Unsuitable or offensive? Report this comment

  • “My point therefore was simply that you get a year to, as it were, ease into the study of law, while us GDL students have little time to become proficient.”

    What were you doing during your original degree? Surely after a three year degree you should be well used to studying. Your point fails.

    “surely some law relating to the set's practice area must be retained for interview.”

    Unlikely as interviewers don’t normally assume a knowledge of any particular area of law due to the different content of every university’s law courses.

    “As for Legal Research”

    Pointless capitalisation.

    “the general feeling is that LLBers have to be spoonfed and wet-nursed but the latter are altogether a hardier and more self-reliant breed.”

    I studied a law degree followed by one module of the GDL. The GDL module practically shoved a spoon in my mouth. Full notes, recorded lectures, full packs containing all reading material and copies of cases were given out by the college. The law degree had very little of that and I had to do almost everything for myself.

    “Getting a commendation or distinction on the GDL says far more about the kind of performance you are likely to get on the job.”

    No it doesn’t. Academia, especially in law, is no guide to how you’ll actually perform in any job.

    “One may state that the politics student is more intellegent, which is certainly bollocks, because law is one of the hardest degrees to study.”

    Full agree with this. My Russell Group uni virtually refused to hand out any mark above sixty.

    Unsuitable or offensive? Report this comment

  • "suprised if anyone intelliegent"

    Not you then, if your spelling and grammar are anything to go by.

    I'm sure even a 'glorified admin assistant' could do better.

    Unsuitable or offensive? Report this comment

  • It's not surprising that those who have completed the LLB want to see themselves as objectively superior - it must be galling to start at the same line as those who have only done 1 year instead of 3. Usually older students with more life and work experience (and confidence) - essential attributes for a succesful lawyer.

    It's the same attitude with most conversion courses or masters. My girlfriend did an IT conversion from engineering and although this is routinely sneered at by some who did the 'full' degree, her employers certainly don't see it as inferior in any way. It was almost regarded as a fast-track for high fliers.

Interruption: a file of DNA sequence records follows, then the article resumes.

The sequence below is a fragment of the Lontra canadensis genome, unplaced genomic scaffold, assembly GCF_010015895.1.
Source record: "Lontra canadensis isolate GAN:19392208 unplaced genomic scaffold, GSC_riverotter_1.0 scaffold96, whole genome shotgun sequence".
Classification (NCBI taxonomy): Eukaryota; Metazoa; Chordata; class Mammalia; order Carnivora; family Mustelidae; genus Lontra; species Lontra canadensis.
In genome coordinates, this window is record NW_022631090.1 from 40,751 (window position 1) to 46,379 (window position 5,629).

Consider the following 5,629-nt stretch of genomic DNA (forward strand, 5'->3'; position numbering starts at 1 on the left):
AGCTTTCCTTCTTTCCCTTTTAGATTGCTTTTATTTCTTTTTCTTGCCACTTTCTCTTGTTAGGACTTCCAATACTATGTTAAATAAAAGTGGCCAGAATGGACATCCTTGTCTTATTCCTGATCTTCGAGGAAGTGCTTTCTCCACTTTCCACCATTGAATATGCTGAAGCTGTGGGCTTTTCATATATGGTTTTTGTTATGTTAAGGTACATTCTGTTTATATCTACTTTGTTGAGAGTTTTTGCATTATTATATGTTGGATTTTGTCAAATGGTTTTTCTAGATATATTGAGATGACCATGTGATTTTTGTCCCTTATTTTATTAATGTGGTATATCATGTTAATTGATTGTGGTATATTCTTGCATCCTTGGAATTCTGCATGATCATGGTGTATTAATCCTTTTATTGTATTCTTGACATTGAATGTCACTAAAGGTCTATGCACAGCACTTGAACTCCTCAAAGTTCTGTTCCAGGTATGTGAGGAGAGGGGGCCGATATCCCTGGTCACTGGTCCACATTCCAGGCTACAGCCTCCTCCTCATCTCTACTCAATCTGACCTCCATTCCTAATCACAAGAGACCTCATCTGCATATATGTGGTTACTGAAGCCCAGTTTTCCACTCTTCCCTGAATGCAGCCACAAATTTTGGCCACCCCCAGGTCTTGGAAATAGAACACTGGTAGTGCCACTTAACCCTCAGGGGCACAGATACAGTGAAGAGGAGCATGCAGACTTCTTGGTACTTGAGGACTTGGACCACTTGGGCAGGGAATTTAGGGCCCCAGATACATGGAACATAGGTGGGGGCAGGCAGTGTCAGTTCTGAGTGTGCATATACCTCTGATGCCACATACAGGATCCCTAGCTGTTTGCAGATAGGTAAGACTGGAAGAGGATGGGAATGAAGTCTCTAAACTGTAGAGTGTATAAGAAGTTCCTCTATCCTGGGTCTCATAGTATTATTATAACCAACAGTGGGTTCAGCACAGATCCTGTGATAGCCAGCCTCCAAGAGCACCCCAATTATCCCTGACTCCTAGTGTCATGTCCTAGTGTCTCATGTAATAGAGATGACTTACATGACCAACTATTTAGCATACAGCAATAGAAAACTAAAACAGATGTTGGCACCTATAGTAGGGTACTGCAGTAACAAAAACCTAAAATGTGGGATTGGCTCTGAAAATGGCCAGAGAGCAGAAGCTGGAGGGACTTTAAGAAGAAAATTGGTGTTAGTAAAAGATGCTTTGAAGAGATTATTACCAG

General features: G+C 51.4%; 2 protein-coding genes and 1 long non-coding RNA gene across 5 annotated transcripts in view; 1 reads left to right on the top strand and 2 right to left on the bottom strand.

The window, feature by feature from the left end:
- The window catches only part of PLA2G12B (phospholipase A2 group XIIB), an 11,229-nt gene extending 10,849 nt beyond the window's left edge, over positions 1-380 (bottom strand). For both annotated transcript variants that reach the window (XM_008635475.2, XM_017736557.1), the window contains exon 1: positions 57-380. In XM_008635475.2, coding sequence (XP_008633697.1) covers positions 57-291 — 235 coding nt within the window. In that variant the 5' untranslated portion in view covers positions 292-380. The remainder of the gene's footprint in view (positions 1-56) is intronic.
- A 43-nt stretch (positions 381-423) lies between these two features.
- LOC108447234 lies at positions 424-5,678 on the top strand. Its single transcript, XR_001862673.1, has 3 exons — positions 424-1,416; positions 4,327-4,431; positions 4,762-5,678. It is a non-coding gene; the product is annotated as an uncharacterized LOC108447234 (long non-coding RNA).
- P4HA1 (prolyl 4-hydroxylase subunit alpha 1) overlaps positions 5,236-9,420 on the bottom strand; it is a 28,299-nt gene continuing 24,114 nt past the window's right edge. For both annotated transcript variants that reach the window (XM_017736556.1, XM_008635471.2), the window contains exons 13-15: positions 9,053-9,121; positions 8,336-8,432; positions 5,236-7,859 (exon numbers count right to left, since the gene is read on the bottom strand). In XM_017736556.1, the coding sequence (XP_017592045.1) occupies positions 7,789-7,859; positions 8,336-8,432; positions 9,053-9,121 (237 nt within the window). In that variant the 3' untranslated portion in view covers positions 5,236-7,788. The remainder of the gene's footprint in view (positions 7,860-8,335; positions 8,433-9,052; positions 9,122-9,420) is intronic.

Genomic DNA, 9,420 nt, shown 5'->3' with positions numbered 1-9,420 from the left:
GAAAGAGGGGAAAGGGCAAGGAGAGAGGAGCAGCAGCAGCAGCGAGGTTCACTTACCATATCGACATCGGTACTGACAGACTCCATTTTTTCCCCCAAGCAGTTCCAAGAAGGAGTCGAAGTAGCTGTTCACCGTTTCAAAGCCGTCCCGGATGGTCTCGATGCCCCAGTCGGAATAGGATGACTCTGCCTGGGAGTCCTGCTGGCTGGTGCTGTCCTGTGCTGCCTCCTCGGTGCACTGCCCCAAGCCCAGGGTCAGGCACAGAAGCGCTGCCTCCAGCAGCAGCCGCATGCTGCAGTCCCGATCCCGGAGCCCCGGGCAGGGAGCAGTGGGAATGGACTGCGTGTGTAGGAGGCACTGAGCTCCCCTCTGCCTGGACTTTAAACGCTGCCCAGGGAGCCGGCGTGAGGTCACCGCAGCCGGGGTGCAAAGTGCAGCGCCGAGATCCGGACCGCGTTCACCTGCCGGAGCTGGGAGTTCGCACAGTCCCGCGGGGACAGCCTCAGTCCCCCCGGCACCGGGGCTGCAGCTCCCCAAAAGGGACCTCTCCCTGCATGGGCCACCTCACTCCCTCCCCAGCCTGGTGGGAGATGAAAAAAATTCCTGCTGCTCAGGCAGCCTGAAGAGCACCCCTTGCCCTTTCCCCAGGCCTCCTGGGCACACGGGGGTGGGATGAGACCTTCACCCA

The fact that the GDL is taken at an ex-polly is irrelevant. They're simply the places which do most of these courses now. E.g: You can do the GDL at Manchester Met but not at Manch Uni - it just isn't available... the upshot of this is that you get some serious quality people on the courses at these 'pollys'. The current GDL year at Manchester Met has ex-broadcast journalists, the former deputy chief constable of Cheshire (no less) and many other high fliers (in former careers) studying there... 2.1s from good Unis are ten a penny. LLBers can hardly string a sentence together (as much of the grammar and spelling above would attest)

    To any GDL students out there, don't take any notice of a few bitter LLBers slagging off the GDL - after all, they would, wouldn't they?
    The employment statistics tell a very different story

    Unsuitable or offensive? Report this comment

  • Everyone knows that 2 years out of a 3 year degree are spent getting pissed and trying to get laid. Students know this and employers who were students themselves know this. All degrees could really be 18 months if students were expected to work rather than ponce about having a party.

    That's all the GDL is, a law degree without the piddling about. It's a more mature qualification.

    Unsuitable or offensive? Report this comment

  • Anyone who suggests that the GDL is in any way easy or inferior to a law degree is clearly deluded. I studied the GDL after completing a degree at the University of Durham. I can honestly say the year spent studying the GDL was by far more intense than the whole three years of my degree course combined.

    Not only did it require several hours solid work ,every day of the week, the financial pressures meant I had to squeeze in a part time job as well.

    The level of persistance and endurance needed to complete this demanding course will never be understood by someone who has not studied it.

    Unsuitable or offensive? Report this comment